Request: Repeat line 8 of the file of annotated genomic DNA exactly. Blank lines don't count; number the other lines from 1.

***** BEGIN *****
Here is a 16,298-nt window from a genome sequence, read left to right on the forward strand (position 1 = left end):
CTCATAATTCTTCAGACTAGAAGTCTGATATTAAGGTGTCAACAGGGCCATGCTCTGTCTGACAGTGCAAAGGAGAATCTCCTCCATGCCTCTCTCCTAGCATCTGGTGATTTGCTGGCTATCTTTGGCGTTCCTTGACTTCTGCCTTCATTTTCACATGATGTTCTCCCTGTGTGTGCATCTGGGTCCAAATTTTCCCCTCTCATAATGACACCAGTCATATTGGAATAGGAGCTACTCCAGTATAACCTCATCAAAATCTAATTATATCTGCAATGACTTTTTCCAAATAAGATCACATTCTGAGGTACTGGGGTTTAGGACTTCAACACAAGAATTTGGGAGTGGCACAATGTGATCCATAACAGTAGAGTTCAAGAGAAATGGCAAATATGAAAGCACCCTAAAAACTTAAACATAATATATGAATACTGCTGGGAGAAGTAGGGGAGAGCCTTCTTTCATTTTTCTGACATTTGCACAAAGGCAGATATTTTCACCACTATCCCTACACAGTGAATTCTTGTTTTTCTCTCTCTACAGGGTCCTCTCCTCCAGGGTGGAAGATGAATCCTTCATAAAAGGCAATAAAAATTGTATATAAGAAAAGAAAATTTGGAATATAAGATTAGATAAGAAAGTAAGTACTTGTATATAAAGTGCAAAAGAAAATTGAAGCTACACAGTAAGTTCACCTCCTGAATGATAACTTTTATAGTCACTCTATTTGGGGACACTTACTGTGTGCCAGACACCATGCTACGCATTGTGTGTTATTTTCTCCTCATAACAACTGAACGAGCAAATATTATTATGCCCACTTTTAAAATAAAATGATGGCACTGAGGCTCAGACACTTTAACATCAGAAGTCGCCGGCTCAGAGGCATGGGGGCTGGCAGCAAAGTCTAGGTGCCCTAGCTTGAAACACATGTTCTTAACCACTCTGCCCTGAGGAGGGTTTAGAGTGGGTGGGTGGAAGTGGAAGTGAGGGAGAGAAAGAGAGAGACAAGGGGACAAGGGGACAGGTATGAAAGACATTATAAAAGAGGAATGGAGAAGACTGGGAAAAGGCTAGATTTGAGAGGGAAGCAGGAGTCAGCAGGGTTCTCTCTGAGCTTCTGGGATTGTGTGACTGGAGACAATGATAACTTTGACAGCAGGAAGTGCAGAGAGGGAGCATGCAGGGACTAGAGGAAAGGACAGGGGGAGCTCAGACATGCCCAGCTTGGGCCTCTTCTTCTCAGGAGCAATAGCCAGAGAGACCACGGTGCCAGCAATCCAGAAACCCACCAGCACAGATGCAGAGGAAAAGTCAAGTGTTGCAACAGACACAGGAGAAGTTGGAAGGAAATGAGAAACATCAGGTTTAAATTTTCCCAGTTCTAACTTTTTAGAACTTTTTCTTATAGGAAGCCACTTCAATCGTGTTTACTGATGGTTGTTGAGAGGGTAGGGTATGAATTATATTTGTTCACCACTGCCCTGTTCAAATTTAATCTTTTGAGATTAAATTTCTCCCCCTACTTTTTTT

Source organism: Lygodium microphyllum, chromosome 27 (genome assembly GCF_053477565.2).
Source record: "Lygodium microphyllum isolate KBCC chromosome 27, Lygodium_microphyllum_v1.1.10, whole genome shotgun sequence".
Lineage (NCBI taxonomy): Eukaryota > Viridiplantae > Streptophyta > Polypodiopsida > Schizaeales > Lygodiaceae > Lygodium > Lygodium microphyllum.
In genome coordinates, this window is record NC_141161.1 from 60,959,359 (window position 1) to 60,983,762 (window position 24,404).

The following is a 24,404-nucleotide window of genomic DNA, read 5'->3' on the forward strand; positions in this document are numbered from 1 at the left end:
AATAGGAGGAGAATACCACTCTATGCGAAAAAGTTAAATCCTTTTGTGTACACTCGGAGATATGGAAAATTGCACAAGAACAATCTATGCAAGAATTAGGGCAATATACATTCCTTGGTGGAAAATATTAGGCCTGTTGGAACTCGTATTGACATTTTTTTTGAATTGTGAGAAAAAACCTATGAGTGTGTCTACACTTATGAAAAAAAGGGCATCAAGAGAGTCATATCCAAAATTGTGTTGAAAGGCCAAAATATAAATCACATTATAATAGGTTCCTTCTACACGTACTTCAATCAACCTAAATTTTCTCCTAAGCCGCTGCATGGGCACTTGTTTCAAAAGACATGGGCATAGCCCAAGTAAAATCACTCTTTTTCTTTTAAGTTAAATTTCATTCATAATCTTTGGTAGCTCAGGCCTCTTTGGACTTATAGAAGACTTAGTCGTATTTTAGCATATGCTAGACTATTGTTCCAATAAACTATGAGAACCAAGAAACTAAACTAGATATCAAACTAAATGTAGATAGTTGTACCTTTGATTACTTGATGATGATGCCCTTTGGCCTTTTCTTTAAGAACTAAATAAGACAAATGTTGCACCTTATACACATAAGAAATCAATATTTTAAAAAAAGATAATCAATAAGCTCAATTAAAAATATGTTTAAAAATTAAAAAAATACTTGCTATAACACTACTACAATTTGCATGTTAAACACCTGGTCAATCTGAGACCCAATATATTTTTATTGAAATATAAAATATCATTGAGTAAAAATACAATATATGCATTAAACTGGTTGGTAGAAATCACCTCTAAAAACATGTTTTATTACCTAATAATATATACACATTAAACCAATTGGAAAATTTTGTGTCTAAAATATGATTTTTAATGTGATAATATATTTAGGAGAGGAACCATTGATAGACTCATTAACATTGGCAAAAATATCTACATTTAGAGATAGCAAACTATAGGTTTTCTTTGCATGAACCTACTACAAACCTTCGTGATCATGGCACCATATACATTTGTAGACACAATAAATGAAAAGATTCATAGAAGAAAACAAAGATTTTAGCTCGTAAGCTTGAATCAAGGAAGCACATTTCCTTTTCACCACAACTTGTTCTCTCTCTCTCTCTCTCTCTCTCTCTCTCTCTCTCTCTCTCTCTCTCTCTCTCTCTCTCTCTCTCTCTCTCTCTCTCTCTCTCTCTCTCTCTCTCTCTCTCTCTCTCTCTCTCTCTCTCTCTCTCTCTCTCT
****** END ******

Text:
AATAGGAGGAGAATACCACTCTATGCGAAAAAGTTAAATCCTTTTGTGTACACTCGGAGATATGGAAAATTGCACAAGAACAATCTATGCAAGAATTAGGGCAATATACATTCCTTGGTGGAAAATATTAGGCCTGTTGGAACTCGTATTGACATTTTTTTTGAATTGTGAGAAAAAACCTATGAGTGTGTCTACACTTATGAAAAAAAGGGCATCAAGAGAGTCATATCCAAAATTGTGTTGAAAGGCCAAAATATAAATCACATTATAATAGGTTCCTTCTACACGTACTTCAATCAACCTAAATTTTCTCCTAAGCCGCTGCATGGGCACTTGTTTCAAAAGACATGGGCATAGCCCAAGTAAAATCACTCTTTTTCTTTTAAGTTAAATTTCATTCATAATCTTTGGTAGCTCAGGCCTCTTTGGACTTATAGAAGACTTAGTCGTATTTTAGCATATGCTAGACTATTGTTCCAATAAACTATGAGAACCAAGAAACTAAACTAGATATCAAACTAAATGTAGATAGTTGTACCTTTGATTACTTGATGATGATGCCCTTTGGCCTTTTCTTTAAGAACTAAATAAGACAAATGTTGCACCTTATACACATAAGAAATCAATATTTTAAAAAAAGATAATCAATAAGCTCAATTAAAAATATGTTTAAAAATTAAAAAAATACTTGCTATAACACTACTACAATTTGCATGTTAAACACCTGGTCAATCTGAGACCCAATATATTTTTATTGAAATATAAAATATCATTGAGTAAAAATACAATATATGCATTAAACTGGTTGGTAGAAATCACCTCTAAAAACATGTTTTATTACCTAATAATATATACACATTAAACCAATTGGAAAATTTTGTGTCTAAAATATGATTTTTAATGTGATAATATATTTAGGAGAGGAACCATTGATAGACTCATTAACATTGGCAAAAATATCTACATTTAGAGATAGCAAACTATAGGTTTTCTTTGCATGAACCTACTACAAACCTTCGTGATCATGGCACCATATACATTTGTAGACACAATAAATGAAAAGATTCATAGAAGAAAACAAAGATTTTAGCTCGTAAGCTTGAATCAAGGAAGCACATTTCCTTTTCACCACAACTTGTTCTCTCTCTCTCTCTCTCTCTCTCTCTCTCTCTCTCTCTCTCTCTCTCTCTCTCTCTCTCTCTCTCTCTCTCTCTCTCTCTCTCTCTCTCTCTCTCTCTCTCTCTCTCTCTCTCTCTCTCTCTCTCTCTCTCT